More Than Honey

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In many wistful moments throughout my younger life I’d dreamed of one day becoming a beekeeper. Somehow I’d never got around to it though. There was always something more urgent going on in life, anyway I knew the bees would always be there when I was ready for them. You could count on bees to buzz around quietly and do their stuff, after all they’ve been doing it for millions of years. But then slowly, over the last few years, news began circulating that beekeepers were reporting terrible losses – bees dying or deserting their hives en masse. And the bad news about bees kept coming. Suddenly, it seemed like maybe the bees couldn’t wait after all. They were dying out apparently. Why?
A few weeks after pestering a local beekeeper into giving me a job for the summer, I began to find out for myself that there was more than a grain of truth in the newspaper headlines: bees are beset by all sorts of problems these days. From pesticides to parasites, from loss of suitable habitat to reasons we don’t yet understand, it’s got to a point now where without beekeepers helping them, there would hardly be any honeybees left at all.

This is a subject explored in an important new film by Swiss filmmaker Marcus Imkoof.  More Than Honey looks at beekeeping from different perspectives, searching for clues as to why bees are disappearing. In Switzerland, we find a beekeeper following timeless old family traditions, whose bees are suddenly under threat from disease and cross breeding with foreign species. In California, we witness big-beekeeping. Beekeeping as pollination service, bees playing their crucial part in the huge almond industry. It was for me beekeeping on a frighteningly industrial scale, beekeeping without a soul, beekeeping which I hope those of us in Europe who work with bees for a living will never feel the need to resort to.  In China we see the consequences for places where there are already no bees left – the bizarre sight of people working in an orchard having to laboriously pollinate fruit trees by hand.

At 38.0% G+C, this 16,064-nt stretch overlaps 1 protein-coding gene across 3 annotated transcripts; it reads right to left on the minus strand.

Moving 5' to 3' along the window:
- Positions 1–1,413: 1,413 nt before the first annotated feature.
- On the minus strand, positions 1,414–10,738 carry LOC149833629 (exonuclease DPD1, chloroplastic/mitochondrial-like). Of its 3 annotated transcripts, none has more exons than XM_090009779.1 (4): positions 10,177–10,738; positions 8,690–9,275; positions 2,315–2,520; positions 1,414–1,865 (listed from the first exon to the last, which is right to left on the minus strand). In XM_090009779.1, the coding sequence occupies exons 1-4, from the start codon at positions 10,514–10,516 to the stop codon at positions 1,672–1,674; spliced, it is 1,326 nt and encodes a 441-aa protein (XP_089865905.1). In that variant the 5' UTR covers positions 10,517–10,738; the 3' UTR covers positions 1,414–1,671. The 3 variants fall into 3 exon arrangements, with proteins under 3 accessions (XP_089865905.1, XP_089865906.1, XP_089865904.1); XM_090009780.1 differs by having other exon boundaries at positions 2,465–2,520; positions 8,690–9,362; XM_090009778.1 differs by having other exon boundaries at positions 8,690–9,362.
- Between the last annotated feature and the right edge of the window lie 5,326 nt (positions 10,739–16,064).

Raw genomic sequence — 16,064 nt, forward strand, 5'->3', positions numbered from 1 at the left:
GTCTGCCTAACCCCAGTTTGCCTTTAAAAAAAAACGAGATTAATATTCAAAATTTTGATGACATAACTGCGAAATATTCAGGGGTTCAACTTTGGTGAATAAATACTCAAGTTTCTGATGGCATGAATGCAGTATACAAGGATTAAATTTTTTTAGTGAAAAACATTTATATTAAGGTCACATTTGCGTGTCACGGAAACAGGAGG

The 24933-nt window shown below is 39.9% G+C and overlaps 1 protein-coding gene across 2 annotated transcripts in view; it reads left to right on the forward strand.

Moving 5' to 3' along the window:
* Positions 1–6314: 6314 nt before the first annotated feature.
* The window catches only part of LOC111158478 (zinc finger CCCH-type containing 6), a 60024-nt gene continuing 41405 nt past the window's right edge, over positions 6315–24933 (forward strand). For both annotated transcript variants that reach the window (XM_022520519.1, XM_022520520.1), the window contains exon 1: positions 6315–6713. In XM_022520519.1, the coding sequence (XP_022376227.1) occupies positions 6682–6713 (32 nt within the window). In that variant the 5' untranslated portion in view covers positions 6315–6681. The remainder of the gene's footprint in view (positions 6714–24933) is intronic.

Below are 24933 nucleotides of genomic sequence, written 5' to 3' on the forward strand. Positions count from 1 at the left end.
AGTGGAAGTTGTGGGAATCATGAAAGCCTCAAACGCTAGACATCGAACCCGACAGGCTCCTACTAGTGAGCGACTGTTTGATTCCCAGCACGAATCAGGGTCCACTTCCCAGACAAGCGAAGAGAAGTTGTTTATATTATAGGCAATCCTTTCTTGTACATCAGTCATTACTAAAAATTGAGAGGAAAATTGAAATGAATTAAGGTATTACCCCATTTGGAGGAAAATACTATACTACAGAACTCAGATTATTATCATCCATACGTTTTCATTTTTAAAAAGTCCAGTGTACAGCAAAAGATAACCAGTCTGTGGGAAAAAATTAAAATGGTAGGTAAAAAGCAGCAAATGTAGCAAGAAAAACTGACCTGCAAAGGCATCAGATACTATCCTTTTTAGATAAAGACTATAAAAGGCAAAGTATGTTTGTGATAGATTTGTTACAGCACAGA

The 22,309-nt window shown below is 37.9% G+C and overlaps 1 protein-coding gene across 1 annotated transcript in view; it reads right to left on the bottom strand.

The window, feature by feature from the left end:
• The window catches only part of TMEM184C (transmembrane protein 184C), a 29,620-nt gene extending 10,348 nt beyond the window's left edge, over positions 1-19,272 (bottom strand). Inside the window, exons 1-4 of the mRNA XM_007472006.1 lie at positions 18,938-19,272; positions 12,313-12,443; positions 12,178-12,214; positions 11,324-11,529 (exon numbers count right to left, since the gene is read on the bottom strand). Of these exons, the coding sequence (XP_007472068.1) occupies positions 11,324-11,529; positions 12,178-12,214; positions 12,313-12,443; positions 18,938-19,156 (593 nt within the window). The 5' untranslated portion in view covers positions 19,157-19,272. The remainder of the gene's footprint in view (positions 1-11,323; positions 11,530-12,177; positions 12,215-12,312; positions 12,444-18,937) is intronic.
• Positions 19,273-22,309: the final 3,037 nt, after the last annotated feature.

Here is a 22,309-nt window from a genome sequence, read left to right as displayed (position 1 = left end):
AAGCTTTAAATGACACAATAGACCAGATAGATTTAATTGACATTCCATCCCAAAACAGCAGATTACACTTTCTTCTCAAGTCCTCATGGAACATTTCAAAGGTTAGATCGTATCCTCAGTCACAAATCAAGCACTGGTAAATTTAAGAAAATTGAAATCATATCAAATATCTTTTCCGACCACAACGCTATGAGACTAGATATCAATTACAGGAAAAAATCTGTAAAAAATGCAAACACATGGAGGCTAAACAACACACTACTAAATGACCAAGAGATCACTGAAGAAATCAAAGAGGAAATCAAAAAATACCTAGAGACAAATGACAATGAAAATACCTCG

The film is worth watching for its incredible cinematography alone. The narrative is interspersed with amazingly beautiful images from deep inside the beehive. Equally breathtaking are the sequences showing bees in flight. Humans have long been fascinated by bees, and these images will only increase our sense of awe.

And what of the future of bees? It’s a big question, and I can only speak from my limited experiences. I do think it’s important that awareness is being raised through films like More Than Honey. It helps create debate, and with it the potential for real change. From my experience, I would like to see more green policies to ensure healthy habitats, and  more funding for scientific research into the causes of the bees dying in such great numbers. I think we also need a new generation of well-educated, professional beekeepers, to replace the huge number of existing beekeepers who are by now very old. Beekeeping as a career choice needs to somehow become an attractive proposition once again.  It needs to be, otherwise who is going to take care of our remaining bees when the old generation hang up their bee jacket and smoker for the last time?

 

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